Matching Items (4)

A brief mindfulness intervention: effects on counselor trainees' multicultural counseling competence and ethnocultural empathy

Description

Increasing counselor trainees’ self-efficacy for multicultural counseling competence (MCC) is an essential part of their professional development to serve racially and ethnically diverse clients effectively. The present study examined the

Increasing counselor trainees’ self-efficacy for multicultural counseling competence (MCC) is an essential part of their professional development to serve racially and ethnically diverse clients effectively. The present study examined the impact of multicultural training and the effects of a brief mindfulness intervention, compared to a control condition, on counselor trainees’ self-reported ethnocultural empathy and MCC. Data obtained from a sample of masters (n = 63) and doctoral (n = 23) counselor trainees were analyzed through a series of linear multiple hierarchical regression analyses. Consistent with previous research, results revealed that multicultural training significantly predicted scores of self-reported multicultural counseling knowledge and empathic feeling. The mindfulness intervention significantly predicted self-reported multicultural counseling knowledge. There was a significant interaction between condition (i.e., mindfulness intervention or control) and previous multicultural training when examining ethnocultural empathy’s empathic feeling and expression subscale. Specifically, trainees with lower levels of multicultural training who received the mindfulness intervention scored higher on empathic feeling compared to those in the control condition, while at higher levels of multicultural training there were no differences across condition. Implications for future research and counselor training are discussed.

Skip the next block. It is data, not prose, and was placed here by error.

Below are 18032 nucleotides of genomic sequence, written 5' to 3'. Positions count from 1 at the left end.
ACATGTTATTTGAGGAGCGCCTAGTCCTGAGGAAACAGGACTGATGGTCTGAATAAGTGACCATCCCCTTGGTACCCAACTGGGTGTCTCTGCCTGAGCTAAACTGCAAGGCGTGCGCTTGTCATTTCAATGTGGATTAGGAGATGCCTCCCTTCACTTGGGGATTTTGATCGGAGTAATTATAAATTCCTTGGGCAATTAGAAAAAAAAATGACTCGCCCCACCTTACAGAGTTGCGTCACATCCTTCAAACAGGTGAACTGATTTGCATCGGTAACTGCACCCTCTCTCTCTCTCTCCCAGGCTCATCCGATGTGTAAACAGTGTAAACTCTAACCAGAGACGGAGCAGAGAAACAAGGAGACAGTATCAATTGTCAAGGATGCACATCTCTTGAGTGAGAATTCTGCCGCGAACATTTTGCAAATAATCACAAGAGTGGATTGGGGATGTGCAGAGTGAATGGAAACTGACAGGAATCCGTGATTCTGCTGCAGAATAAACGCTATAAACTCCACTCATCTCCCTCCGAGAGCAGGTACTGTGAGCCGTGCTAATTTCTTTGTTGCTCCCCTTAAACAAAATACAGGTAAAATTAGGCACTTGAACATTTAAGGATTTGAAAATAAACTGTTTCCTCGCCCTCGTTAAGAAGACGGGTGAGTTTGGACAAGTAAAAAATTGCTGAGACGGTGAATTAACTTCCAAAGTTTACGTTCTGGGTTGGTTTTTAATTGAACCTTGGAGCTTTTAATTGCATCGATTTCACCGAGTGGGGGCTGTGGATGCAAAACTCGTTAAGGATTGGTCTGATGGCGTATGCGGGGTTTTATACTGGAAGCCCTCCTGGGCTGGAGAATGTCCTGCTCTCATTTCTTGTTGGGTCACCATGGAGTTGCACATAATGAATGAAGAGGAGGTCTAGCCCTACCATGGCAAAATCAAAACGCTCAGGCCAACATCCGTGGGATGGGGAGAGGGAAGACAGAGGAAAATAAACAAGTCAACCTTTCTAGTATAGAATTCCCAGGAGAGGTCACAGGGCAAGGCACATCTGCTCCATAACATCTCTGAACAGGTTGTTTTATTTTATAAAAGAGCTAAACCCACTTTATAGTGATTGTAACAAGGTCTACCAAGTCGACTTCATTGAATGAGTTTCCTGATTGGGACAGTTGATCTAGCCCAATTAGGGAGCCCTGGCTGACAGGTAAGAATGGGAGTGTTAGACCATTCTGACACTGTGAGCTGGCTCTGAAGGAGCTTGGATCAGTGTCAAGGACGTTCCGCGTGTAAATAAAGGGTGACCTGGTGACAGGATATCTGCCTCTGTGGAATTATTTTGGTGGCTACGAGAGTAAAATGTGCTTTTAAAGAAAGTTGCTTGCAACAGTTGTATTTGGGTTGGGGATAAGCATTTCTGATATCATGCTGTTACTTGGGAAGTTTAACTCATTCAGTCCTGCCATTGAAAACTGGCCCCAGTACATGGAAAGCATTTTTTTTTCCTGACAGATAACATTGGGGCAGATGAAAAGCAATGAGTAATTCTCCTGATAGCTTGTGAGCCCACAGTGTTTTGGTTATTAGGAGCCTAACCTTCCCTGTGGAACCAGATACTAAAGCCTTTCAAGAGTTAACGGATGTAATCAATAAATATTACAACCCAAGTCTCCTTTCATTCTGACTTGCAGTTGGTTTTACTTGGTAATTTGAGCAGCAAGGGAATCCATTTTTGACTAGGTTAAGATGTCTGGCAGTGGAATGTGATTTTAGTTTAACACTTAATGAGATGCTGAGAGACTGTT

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Agent

Created

Date Created
  • 2018

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Counselors-in-training's perceptions of clients: the influences of client weight and job status

Description

It is crucial for counselors to be aware of their own attitudes and beliefs and to prevent them from influencing the counseling process. The prevalence of obesity is growing and

It is crucial for counselors to be aware of their own attitudes and beliefs and to prevent them from influencing the counseling process. The prevalence of obesity is growing and biases against obese people are becoming more apparent. Counselors must become aware of the potential weight bias and what factors influence it. The purpose of the current study was to examine whether counselors- in-training hold negative attitudes toward obese clients and whether the career status of the client affects these perceptions. Seventy-six students in graduate level counseling programs at Arizona State University were randomly assigned one of four vignettes describing either an obese bookkeeper, a normal weight bookkeeper, an obese executive, or a normal weight executive. Negative attitudes were measured using two scales; one evaluating perceived personal characteristics of the client and one evaluating the perceived work efficacy. Results indicated that counselors-in-training perceived the client with more negative characteristics when the client was described as obese rather than normal weight, and also when she was described as having a low status job compared to a high status job. The perceived work efficacy of the presented client was not affected by the client’s weight or job status. It is important for students in counseling programs to receive training regarding weight biases and job status biases.

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Agent

Created

Date Created
  • 2011

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Moving towards a comprehensive understanding of multicultural counseling competence: the role of diversity cognitive complexity

Description

This study explored several training variables that may contribute to counseling trainees' multicultural counseling self-efficacy and multicultural case conceptualization ability. Specifically, this study aimed to examine the cognitive processes that